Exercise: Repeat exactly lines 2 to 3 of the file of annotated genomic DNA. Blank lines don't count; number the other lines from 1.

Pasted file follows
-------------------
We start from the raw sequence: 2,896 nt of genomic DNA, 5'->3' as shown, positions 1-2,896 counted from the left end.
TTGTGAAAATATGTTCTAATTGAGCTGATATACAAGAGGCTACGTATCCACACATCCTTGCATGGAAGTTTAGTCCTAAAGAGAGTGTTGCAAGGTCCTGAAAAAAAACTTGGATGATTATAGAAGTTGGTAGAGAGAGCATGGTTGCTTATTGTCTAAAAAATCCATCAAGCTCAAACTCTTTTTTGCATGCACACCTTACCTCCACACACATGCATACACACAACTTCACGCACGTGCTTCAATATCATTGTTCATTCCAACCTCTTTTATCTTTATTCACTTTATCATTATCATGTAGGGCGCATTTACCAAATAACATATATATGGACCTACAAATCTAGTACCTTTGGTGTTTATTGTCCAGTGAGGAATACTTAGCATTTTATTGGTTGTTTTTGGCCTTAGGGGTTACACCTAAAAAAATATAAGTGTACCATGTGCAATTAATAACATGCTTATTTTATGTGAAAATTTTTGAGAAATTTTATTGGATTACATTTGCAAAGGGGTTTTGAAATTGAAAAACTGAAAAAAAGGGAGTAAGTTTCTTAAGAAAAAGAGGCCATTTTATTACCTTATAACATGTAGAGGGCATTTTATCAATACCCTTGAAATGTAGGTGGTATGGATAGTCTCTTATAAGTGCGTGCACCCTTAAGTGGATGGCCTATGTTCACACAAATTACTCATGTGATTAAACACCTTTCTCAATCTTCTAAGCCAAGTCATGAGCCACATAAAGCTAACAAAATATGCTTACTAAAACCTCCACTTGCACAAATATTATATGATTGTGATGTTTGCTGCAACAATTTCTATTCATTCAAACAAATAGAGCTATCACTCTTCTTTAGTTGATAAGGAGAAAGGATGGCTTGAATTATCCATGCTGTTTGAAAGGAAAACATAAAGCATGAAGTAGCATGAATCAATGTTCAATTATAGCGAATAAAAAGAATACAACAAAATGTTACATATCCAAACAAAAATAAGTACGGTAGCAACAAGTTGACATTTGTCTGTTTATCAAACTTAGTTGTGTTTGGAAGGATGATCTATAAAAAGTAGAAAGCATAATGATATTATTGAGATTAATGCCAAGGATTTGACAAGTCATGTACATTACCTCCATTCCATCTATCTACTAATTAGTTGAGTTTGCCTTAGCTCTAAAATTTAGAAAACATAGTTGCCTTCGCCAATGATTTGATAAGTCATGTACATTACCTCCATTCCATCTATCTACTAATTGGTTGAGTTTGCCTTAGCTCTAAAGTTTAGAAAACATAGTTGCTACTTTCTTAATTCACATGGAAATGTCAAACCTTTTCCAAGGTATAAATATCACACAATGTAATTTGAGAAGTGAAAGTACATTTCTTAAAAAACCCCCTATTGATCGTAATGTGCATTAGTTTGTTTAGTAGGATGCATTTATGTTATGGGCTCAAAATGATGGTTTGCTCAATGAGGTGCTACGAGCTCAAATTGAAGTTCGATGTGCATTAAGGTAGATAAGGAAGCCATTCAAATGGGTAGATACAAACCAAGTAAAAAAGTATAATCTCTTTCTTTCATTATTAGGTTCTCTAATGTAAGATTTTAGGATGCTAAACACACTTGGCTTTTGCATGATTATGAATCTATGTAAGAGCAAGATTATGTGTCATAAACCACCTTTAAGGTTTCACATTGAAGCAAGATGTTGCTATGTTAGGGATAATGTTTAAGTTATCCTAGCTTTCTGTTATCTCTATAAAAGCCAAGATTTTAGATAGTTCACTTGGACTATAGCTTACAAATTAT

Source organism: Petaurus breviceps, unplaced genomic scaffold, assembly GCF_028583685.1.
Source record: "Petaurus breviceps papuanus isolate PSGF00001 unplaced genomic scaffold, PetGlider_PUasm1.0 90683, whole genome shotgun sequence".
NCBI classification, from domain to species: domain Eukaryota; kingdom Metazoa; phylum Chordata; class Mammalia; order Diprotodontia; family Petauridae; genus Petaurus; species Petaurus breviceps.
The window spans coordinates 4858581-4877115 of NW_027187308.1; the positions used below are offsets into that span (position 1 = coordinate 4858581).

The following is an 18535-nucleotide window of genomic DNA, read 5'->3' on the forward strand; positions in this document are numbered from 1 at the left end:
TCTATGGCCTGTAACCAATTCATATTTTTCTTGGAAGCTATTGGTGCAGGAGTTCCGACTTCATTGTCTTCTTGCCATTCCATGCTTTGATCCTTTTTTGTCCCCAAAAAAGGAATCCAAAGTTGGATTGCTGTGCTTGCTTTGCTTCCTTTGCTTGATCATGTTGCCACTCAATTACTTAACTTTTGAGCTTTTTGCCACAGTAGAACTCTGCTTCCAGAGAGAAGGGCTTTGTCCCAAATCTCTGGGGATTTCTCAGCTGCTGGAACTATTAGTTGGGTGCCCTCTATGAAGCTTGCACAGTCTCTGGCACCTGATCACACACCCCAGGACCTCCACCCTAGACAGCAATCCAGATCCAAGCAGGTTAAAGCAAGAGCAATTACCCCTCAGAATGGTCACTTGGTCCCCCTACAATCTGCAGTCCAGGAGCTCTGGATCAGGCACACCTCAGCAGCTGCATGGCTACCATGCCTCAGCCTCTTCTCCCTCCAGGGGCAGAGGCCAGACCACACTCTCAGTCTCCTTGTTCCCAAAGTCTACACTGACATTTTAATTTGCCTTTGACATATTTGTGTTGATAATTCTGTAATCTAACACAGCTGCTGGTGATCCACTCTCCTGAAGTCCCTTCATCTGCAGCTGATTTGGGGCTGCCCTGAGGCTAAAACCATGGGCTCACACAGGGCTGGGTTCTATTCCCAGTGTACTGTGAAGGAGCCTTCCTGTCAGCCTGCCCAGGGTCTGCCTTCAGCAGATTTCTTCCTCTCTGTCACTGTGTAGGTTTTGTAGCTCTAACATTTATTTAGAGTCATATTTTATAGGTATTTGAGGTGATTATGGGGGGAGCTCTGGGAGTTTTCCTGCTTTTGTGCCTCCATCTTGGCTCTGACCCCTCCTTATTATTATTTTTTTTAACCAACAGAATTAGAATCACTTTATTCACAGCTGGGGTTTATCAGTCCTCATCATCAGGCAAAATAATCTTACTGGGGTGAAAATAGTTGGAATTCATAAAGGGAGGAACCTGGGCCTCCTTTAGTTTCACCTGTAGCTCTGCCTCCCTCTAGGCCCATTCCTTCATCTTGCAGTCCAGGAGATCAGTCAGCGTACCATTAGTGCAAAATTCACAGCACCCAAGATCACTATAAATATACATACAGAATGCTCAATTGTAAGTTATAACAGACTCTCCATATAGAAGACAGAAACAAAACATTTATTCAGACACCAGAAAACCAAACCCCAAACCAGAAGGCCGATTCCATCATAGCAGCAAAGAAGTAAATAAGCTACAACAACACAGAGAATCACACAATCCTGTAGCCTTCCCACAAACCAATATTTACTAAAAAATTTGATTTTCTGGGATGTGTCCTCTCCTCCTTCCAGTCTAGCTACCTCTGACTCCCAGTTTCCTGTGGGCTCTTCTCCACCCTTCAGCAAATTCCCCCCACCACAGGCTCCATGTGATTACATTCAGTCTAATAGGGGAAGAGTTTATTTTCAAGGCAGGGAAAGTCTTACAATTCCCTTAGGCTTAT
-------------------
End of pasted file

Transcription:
TTGTGAAAATATGTTCTAATTGAGCTGATATACAAGAGGCTACGTATCCACACATCCTTGCATGGAAGTTTAGTCCTAAAGAGAGTGTTGCAAGGTCCTGAAAAAAAACTTGGATGATTATAGAAGTTGGTAGAGAGAGCATGGTTGCTTATTGTCTAAAAAATCCATCAAGCTCAAACTCTTTTTTGCATGCACACCTTACCTCCACACACATGCATACACACAACTTCACGCACGTGCTTCAATATCATTGTTCATTCCAACCTCTTTTATCTTTATTCACTTTATCATTATCATGTAGGGCGCATTTACCAAATAACATATATATGGACCTACAAATCTAGTACCTTTGGTGTTTATTGTCCAGTGAGGAATACTTAGCATTTTATTGGTTGTTTTTGGCCTTAGGGGTTACACCTAAAAAAATATAAGTGTACCATGTGCAATTAATAACATGCTTATTTTATGTGAAAATTTTTGAGAAATTTTATTGGATTACATTTGCAAAGGGGTTTTGAAATTGAAAAACTGAAAAAAAGGGAGTAAGTTTCTTAAGAAAAAGAGGCCATTTTATTACCTTATAACATGTAGAGGGCATTTTATCAATACCCTTGAAATGTAGGTGGTATGGATAGTCTCTTATAAGTGCGTGCACCCTTAAGTGGATGGCCTATGTTCACACAAATTACTCATGTGATTAAACACCTTTCTCAATCTTCTAAGCCAAGTCATGAGCCACATAAAGCTAACAAAATATGCTTACTAAAACCTCCACTTGCACAAATATTATATGATTGTGATGTTTGCTGCAACAATTTCTATTCATTCAAACAAATAGAGCTATCACTCTTCTTTAGTTGATAAGGAGAAAGGATGGCTTGAATTATCCATGCTGTTTGAAAGGAAAACATAAAGCATGAAGTAGCATGAATCAATGTTCAATTATAGCGAATAAAAAGAATACAACAAAATGTTACATATCCAAACAAAAATAAGTACGGTAGCAACAAGTTGACATTTGTCTGTTTATCAAACTTAGTTGTGTTTGGAAGGATGATCTATAAAAAGTAGAAAGCATAATGATATTATTGAGATTAATGCCAAGGATTTGACAAGTCATGTACATTACCTCCATTCCATCTATCTACTAATTAGTTGAGTTTGCCTTAGCTCTAAAATTTAGAAAACATAGTTGCCTTCGCCAATGATTTGATAAGTCATGTACATTACCTCCATTCCATCTATCTACTAATTGGTTGAGTTTGCCTTAGCTCTAAAGTTTAGAAAACATAGTTGCTACTTTCTTAATTCACATGGAAATGTCAAACCTTTTCCAAGGTATAAATATCACACAATGTAATTTGAGAAGTGAAAGTACATTTCTTAAAAAACCCCCTATTGATCGTAATGTGCATTAGTTTGTTTAGTAGGATGCATTTATGTTATGGGCTCAAAATGATGGTTTGCTCAATGAGGTGCTACGAGCTCAAATTGAAGTTCGATGTGCATTAAGGTAGATAAGGAAGCCATTCAAATGGGTAGATACAAACCAAGTAAAAAAGTATAATCTCTTTCTTTCATTATTAGGTTCTCTAATGTAAGATTTTAGGATGCTAAACACACTTGGCTTTTGCATGATTATGAATCTATGTAAGAGCAAGATTATGTGTCATAAACCACCTTTAAGGTTTCACATTGAAGCAAGATGTTGCTATGTTAGGGATAATGTTTAAGTTATCCTAGCTTTCTGTTATCTCTATAAAAGCCAAGATTTTAGATAGTTCACTTGGACTATAGCTTACAAATTAT

Source organism: Petaurus breviceps, unplaced genomic scaffold, assembly GCF_028583685.1.